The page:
Area of interest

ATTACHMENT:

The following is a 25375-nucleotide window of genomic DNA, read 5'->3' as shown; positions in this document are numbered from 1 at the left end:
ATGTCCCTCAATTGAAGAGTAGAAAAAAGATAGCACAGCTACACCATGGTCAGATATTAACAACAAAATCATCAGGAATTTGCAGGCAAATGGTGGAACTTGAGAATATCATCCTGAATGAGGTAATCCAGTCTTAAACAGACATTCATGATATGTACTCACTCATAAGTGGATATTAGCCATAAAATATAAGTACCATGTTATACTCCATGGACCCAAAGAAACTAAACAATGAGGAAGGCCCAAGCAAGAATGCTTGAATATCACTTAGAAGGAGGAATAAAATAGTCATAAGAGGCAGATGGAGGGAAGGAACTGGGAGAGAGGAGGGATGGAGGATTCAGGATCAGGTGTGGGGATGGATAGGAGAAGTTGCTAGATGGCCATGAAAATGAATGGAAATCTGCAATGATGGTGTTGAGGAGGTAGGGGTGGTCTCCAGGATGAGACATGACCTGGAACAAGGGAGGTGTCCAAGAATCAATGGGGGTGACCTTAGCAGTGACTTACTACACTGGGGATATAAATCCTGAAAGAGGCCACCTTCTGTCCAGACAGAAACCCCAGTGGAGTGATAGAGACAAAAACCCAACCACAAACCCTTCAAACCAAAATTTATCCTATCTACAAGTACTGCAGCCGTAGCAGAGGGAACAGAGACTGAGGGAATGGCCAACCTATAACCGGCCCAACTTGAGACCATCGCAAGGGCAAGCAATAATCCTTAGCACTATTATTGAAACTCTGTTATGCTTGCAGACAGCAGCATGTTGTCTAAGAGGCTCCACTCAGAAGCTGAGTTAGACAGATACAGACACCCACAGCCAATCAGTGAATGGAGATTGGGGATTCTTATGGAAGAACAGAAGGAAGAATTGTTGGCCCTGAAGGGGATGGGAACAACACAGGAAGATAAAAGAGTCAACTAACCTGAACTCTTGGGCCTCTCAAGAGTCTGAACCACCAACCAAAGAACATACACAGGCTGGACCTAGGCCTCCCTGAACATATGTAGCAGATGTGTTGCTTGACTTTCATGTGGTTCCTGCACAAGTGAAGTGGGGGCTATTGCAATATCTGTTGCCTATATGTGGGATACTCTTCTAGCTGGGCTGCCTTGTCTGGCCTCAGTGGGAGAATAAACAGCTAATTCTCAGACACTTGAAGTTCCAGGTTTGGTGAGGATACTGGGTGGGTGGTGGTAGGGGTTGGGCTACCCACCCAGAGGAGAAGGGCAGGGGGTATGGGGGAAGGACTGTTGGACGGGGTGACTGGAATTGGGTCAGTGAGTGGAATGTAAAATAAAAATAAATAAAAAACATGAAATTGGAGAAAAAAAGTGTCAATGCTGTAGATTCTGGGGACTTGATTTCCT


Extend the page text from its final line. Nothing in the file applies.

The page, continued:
The development of invasive and metastatic behavior during cancer progression is a dynamic process thought to require the concerted action of multiple genes and cellular functions, including cytoskeleton remodeling, acquisition of migratory phenotypes, ability to invade the tumor-surrounding tissues, and survival of disseminated tumor cells. The genetic cascades and transcriptional programs cooperatively required for the malignant progression of tumors are largely unknown. We have developed a novel strategy for the identification and regulation of genes that cooperate during tumor progression. This methodology is based on the screening of large libraries of ATFs made of sequence-specific zinc finger (ZF) domains. In one of our projects, our objective is to apply ATF methodology to identify and regulate genes promoting carcinoma cell invasion and metastasis. Our primary goal is to identify molecular markers of cancer cell invasion that could be used as markers or early detectors of disease progression. We hypothesize that 1) some selected ATFs will be able to regulate complex phenotypes, such as cancer cell invasion and metastatic potential and 2) the selected ATFs can be used to identify markers of cancer disease progression.